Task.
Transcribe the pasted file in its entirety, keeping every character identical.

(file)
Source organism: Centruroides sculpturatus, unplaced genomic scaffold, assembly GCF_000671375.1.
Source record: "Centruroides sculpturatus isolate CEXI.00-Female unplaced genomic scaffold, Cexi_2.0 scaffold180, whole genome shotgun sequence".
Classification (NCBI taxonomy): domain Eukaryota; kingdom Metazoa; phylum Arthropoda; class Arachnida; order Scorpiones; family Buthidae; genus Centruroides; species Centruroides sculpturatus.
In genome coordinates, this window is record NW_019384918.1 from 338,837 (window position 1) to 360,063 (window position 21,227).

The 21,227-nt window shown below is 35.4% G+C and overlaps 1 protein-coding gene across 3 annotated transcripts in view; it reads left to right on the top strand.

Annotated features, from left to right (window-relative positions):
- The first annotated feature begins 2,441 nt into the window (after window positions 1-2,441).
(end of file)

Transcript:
Source organism: Centruroides sculpturatus, unplaced genomic scaffold, assembly GCF_000671375.1.
Source record: "Centruroides sculpturatus isolate CEXI.00-Female unplaced genomic scaffold, Cexi_2.0 scaffold180, whole genome shotgun sequence".
Classification (NCBI taxonomy): domain Eukaryota; kingdom Metazoa; phylum Arthropoda; class Arachnida; order Scorpiones; family Buthidae; genus Centruroides; species Centruroides sculpturatus.
In genome coordinates, this window is record NW_019384918.1 from 338,837 (window position 1) to 360,063 (window position 21,227).

The 21,227-nt window shown below is 35.4% G+C and overlaps 1 protein-coding gene across 3 annotated transcripts in view; it reads left to right on the top strand.

Annotated features, from left to right (window-relative positions):
- The first annotated feature begins 2,441 nt into the window (after window positions 1-2,441).